Whenever I see a Slow Children at Play sign, I picture kids running in slow motion and I make a comment about children playing deliberately and my wife rolls her eyes. I’m just glad the idea is still alive. Children playing I mean, alone, away from adults, preferably not on streets but near streams of water or in the woods.
Brian Kaller writes of this idea of how children have flourished in the outdoor spaces claimed as their own, in an article called, The End of Childhood Play Front Porch Republic January 6, 2021 “Recorded history is the history of adults–generals, statesmen, explorers and scientists–but all of those adults began their path as children. And running beneath this official history is the unofficial history of childhood games and rituals, many of which were passed down for generations…It was in this world that every future general first learned to lead, every future scientist first turned over logs to delight in the tiny nightmares underneath, and every future explorer first plucked up the courage to enter the haunted woods.”
I rode my bike through the woods behind our home as a kid on property that wasn’t suitable for housing. But it was perfect for children at play. The bike was a Schwinn Fair Lady with a white wicker basket hanging from the handlebar. Riding it made me thick-skinned, like the guy named Sue in the Johnny Cash song. My preferred bike was a Schwinn Sting Ray with a banana seat and chopper handlebars, but it was stolen. So I confiscated my sister’s Fair Lady with the basket and sissy bar behind the seat.
We lived in what I thought was a tough neighborhood, where boys tried to look hard as if they were auditioning for a Springsteen video. We came home one evening and discovered our television missing from the den. We never locked our doors which reminds me of my best friend’s dad, who would leave his keys inside his brand new truck. When asked about this cavalier approach to vehicle security, he would shrug and say, “What if someone needs to use it?” Which was how we felt about the television. Perhaps someone needed to watch Laverne & Shirley more than we did.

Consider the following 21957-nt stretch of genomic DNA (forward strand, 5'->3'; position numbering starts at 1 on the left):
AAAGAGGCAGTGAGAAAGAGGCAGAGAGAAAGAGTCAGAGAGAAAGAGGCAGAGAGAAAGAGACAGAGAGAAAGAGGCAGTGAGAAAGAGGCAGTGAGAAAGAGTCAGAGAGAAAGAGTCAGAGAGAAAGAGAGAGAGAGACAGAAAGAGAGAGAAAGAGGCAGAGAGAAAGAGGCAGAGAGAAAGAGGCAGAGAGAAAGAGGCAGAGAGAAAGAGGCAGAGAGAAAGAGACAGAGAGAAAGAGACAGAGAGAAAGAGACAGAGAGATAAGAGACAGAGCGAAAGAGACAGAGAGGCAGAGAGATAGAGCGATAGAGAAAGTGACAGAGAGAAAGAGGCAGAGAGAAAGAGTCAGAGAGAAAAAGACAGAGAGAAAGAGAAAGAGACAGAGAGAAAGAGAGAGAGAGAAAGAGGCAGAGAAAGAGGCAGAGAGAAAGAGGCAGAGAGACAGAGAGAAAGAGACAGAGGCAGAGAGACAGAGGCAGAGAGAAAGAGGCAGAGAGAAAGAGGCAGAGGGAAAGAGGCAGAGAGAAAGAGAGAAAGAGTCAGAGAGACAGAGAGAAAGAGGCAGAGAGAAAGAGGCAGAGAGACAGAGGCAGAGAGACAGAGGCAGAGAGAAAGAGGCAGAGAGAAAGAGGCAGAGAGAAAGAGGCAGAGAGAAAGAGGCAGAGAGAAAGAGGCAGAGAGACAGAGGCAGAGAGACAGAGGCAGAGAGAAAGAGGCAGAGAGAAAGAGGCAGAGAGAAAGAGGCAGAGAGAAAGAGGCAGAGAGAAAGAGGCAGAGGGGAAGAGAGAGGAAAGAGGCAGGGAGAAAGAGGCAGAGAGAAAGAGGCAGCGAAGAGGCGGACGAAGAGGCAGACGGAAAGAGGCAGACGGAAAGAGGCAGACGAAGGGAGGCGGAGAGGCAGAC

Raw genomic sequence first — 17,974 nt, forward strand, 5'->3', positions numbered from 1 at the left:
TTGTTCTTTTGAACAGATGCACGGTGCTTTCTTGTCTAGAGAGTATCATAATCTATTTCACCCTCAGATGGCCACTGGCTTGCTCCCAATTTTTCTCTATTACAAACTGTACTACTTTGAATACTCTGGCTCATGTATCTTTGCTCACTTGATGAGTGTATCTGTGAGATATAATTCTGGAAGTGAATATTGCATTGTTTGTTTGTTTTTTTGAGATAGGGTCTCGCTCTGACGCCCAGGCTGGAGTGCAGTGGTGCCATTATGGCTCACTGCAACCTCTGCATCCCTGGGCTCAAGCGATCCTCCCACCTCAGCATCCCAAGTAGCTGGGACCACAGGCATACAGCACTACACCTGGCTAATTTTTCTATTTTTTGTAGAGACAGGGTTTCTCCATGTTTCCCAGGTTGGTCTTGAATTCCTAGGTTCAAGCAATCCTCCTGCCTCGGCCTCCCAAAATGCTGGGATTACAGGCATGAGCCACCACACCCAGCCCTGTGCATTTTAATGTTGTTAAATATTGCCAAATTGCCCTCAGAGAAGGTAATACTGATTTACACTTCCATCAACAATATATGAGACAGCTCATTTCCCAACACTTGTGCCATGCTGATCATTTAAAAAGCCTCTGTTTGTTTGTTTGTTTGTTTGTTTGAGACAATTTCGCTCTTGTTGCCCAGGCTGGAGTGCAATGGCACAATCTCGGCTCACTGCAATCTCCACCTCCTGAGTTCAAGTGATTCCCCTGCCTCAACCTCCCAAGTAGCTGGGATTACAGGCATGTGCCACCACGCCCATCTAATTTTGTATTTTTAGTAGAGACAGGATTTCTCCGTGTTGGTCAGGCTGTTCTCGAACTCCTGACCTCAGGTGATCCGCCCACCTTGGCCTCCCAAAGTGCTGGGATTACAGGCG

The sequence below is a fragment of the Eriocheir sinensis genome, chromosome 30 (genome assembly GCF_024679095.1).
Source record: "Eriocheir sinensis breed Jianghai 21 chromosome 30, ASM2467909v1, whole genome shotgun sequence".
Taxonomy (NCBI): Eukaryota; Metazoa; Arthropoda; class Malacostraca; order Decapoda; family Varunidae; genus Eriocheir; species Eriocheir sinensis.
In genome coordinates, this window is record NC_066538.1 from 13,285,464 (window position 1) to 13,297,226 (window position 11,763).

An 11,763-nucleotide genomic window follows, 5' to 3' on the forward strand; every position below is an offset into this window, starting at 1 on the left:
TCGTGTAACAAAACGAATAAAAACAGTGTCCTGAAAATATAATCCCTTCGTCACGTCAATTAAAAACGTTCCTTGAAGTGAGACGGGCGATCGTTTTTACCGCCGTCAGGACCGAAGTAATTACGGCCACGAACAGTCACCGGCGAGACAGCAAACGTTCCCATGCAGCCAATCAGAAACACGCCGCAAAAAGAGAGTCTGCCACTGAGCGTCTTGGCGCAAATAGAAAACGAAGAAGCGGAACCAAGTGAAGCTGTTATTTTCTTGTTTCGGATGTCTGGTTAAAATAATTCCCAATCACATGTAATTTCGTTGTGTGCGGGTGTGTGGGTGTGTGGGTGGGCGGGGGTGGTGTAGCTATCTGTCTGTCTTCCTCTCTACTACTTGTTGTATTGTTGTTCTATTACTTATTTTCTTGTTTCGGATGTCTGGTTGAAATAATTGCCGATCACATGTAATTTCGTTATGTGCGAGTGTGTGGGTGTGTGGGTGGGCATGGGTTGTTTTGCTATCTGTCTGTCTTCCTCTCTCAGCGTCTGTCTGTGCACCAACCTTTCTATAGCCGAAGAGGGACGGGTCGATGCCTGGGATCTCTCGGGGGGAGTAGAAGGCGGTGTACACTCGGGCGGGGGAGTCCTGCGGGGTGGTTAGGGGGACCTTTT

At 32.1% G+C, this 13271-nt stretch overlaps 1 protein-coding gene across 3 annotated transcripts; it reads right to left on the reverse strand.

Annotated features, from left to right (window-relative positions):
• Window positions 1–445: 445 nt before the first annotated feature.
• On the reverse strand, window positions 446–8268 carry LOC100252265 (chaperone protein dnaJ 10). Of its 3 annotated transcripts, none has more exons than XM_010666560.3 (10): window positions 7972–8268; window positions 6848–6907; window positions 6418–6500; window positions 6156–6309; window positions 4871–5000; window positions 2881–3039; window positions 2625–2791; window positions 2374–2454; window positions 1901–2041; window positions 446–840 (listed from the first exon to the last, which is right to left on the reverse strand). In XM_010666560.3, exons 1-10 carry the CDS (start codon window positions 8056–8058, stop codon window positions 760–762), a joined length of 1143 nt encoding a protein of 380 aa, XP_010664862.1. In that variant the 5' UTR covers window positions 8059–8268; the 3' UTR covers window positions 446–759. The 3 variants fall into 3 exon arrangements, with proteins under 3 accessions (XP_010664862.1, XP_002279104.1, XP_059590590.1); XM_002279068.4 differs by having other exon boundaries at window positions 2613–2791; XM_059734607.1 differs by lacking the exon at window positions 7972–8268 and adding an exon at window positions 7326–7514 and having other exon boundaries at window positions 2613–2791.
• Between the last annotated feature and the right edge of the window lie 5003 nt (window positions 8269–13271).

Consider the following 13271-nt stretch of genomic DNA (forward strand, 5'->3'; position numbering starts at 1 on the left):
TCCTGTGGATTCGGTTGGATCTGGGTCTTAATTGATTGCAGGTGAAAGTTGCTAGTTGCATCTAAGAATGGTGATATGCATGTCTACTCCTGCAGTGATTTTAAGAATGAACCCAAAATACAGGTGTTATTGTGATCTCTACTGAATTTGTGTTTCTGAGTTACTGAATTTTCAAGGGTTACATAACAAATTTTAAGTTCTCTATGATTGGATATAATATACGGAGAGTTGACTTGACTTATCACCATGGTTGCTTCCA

Anyway, I stripped the basket off the Fair Lady bike and added a speedometer to the handlebar and raced down the steepest hill in our neighborhood clocking forty mph without a helmet. I thought that was pretty tough for a 10 year old. But, the woods behind our home was tougher and stranger than our quaint streets and lawns in Oak Ridge Heights.
The woods were transected by a labyrinth of paths worn smooth by the voting feet of feral youngsters. When my children were young I took them to this place because I wanted to show them where I once flipped over the handlebars of my motorcycle and cut my finger with a Bowie knife and ran my bike over a black snake longer than me.
Like many visits to childhood haunts, the place in the woods had shrunk, the gravel lane overgrown. The woods was a place of first crushes and awkward kisses, of motorcycles and rebellion, contraband cigarettes and youthful piracy. It was our fiefdom of creativity and social custom, of love and hate and war and peace long before we understood what any of those things were. It was where the tough kids went to smoke, where the nerdy kids went to catch crawdads, and where some went just to be alone. In the woods we learned how to wander and explore and build things with remarkable ingenuity without the constraint of adult guidance.
It was the wild place my brother visited after he was baptized, just like Jesus when he went into the wilderness for forty days to contemplate what was to come. My brother went there after the perfunctory baptismal banana split celebration at Braums, filled his banana split boat with sticks, and floated it down the creek as he considered his decision to plunge into the watery depths with Christ. My brother went into the woods because that was where kids went to get away from the grown up world they didn’t fully understand yet. It was easier to think about life when you were hidden in those woods away from the noise. Children get away today in the same ways. By going where the adults are not. Sometimes it is into the woods, sometimes into a virtual digital world.